Sunday, March 16, 2014

Trading The Smith Homestead for a Hotel (for now)

2013 was a pretty crazy year. And by pretty...I mean insanely. And then we met 2014...and you multiply that "insanely" by 467 and you might be in the ballpark of what life looks like nowadays. In every aspect.
But I guess in most respects, we have never really lived a "normal" life. We've crammed about 10 lifetimes into this 15 year marriage and there seems to be no slowing down on the amazing adventure.
So when I tell people that we live a life of simplicity~ it doesn't usually compute properly. But for us, life is rather simple. We surround ourselves with joy and forgo clutter. We tackle projects and goals that are in line with our passions and purpose in life, nothing that derails or over complicates the big picture. We keep our schedules streamlined, keeping family time as the priority...and to us, that's about as simple and beautiful as life can get.
Almost two weeks ago we said goodbye to our homestead. That little home just on the outskirts of downtown came to be the heart of our family and our community of friends. It was a painful goodbye. Maybe a bit more than we had anticipated since we didn't have that next homestead to look forward to.
With the closing papers signed we said goodbye to Lexington and took the biggest leap we've taken as a family to date. We moved to Ohio~ following Mike and his career. The past week has been a blur. Enrolling kids in school, inspections on a house we hope to buy, living in a hotel for the foreseeable future, operating the magazine from wherever I can capture WiFi, giving Mike the time and space to get his feet wet in his new job, coming alongside the kids with words of encouragement and help as they make new friends and dive head first into these life changes with us.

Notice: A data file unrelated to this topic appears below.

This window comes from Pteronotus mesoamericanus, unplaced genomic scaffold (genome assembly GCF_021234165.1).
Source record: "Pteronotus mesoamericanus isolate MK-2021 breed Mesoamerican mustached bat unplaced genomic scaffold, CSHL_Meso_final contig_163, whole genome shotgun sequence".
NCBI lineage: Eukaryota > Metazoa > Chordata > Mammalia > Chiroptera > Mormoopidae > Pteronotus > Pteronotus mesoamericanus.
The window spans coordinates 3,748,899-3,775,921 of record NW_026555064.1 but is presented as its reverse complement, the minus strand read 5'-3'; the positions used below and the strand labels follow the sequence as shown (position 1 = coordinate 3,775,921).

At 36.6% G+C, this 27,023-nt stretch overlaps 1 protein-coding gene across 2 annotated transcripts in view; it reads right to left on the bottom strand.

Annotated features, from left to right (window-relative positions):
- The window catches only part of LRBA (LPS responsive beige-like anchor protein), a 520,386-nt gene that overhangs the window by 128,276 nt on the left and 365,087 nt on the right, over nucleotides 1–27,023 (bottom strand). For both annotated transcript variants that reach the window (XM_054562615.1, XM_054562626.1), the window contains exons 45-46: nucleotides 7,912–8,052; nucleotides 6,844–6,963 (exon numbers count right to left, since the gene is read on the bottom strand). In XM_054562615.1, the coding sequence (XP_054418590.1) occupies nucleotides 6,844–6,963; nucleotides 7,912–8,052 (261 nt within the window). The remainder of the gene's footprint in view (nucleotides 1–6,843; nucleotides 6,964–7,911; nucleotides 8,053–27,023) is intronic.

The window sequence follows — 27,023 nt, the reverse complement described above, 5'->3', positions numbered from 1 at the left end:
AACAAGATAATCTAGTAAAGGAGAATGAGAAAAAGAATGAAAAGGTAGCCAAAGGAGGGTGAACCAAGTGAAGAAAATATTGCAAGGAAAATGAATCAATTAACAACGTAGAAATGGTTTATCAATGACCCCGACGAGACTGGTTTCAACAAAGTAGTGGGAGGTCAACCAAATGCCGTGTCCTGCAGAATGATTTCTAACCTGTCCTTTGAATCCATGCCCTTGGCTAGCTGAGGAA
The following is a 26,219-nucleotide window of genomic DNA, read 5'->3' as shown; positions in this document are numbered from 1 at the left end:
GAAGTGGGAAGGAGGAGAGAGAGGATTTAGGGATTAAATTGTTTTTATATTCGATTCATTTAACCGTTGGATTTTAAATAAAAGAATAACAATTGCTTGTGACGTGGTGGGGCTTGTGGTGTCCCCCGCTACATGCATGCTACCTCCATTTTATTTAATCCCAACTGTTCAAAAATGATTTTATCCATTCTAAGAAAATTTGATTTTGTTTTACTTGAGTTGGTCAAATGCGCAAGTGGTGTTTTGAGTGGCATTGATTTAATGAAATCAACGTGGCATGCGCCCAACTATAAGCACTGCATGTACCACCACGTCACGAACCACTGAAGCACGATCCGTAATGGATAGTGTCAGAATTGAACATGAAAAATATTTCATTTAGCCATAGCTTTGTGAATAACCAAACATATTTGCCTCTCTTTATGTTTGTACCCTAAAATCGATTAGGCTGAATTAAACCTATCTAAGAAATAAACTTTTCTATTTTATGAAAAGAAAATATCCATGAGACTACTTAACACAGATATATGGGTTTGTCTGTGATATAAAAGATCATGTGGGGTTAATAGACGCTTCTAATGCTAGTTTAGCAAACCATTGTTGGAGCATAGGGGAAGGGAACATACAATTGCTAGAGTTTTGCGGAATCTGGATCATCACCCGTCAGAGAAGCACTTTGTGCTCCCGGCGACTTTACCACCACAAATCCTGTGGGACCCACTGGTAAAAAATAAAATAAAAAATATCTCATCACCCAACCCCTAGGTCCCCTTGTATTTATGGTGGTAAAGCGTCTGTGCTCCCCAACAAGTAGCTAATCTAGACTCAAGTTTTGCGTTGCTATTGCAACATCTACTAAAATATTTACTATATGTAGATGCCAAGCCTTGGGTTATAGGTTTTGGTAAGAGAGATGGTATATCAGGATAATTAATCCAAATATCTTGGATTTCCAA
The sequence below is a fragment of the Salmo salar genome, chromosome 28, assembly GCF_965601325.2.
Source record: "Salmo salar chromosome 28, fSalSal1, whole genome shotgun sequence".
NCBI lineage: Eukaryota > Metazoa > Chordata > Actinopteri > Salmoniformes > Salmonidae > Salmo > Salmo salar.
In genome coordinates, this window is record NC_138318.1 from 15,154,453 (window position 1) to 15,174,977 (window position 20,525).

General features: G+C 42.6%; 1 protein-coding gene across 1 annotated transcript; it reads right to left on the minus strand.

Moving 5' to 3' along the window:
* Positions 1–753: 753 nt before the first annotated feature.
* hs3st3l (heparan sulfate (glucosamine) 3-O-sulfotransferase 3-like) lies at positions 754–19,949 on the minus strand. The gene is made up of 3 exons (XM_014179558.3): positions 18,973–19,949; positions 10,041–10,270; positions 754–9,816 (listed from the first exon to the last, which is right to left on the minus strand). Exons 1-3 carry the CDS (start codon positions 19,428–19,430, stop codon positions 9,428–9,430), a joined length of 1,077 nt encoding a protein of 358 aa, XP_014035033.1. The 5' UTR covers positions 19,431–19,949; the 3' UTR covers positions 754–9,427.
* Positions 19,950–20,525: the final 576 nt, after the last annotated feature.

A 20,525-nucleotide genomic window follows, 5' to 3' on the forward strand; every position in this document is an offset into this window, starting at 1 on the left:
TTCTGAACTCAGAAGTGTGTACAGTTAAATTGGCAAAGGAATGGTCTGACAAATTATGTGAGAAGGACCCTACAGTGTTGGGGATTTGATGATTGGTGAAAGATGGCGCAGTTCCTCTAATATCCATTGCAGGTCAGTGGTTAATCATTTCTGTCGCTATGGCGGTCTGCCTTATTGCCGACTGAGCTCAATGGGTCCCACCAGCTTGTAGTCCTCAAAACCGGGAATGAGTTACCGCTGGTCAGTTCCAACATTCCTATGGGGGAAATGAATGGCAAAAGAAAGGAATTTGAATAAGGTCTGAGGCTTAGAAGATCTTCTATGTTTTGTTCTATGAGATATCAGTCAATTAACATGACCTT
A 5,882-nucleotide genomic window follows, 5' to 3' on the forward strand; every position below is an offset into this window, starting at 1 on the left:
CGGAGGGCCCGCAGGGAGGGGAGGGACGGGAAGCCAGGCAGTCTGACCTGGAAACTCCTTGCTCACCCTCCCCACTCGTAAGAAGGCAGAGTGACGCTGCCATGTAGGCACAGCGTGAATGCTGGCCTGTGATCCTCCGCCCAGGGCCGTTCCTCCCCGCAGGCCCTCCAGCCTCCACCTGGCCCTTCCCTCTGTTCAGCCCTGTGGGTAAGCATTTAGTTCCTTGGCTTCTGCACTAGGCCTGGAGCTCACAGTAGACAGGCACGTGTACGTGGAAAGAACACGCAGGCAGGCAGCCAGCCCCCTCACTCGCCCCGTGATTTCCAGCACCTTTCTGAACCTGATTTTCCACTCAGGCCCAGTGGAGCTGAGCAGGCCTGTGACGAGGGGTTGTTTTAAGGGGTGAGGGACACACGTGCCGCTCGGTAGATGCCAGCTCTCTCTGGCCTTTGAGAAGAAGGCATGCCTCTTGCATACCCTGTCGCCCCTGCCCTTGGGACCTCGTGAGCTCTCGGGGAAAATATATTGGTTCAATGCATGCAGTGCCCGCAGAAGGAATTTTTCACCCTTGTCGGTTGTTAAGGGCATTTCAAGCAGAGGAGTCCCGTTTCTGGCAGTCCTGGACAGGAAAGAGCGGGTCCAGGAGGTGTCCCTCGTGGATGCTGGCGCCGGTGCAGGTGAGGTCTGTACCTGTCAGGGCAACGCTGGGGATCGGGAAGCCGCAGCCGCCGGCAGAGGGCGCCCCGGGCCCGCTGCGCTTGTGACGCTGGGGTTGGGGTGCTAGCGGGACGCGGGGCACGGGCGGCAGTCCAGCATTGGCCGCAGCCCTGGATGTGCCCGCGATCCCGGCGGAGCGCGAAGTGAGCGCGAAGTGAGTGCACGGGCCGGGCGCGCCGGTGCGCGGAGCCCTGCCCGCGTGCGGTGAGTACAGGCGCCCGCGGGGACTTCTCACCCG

For now....the hotel is our home. Simplicity to the max. And truly, it couldn't be more perfect. Our room has become like this little cocoon of ease and reprieve for our family. Each morning we wake up and stumble down the hallway for a hot breakfast and coffee before heading off for school. And we spend each evening watching Food Network, swimming and sleeping soundly with the same four walls around us. Between those times, we have maid service ;)






I never thought living in a hotel for nearly a month would be so....necessary right now. But nothing could be more so. The whirlwind of the past 2 months has been incredibly chaotic and as much as I thought I wanted to just swiftly move into a new home in our new town, I wouldn't trade these days and weeks of solitude in our corner of the hotel for anything. Choosing paint colors, unpacking boxes, setting up bed frames and filling a refrigerator can definitely wait. Because getting to explore a new town with these boys without the lingering house-unpacking-to-do list is absolutely the best idea we've had in a long time...


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Monday, February 03, 2014

Thin, Cracker Crust Pizza and the Snow Day

Snow days are a rarity for my boys. Partially because we live in Lexington, Kentucky~ not Detroit, Michigan and partially because their school just rarely shuts down for weather. At any rate...today was one of those rare days. A snow day.

the birdhouse Mike's dad made many years ago

I LOVED snow days as a kid, yet in all honestly can't recall what I did on one of them as I sit here writing about it. They say children who are raised as only children (me) have a hard time with childhood memories. They have no siblings to continually recount things to or play back over and over again. Makes total sense because I seriously come up empty on most of my childhood years...including snow days. But I do remember those giddy feelings nonetheless.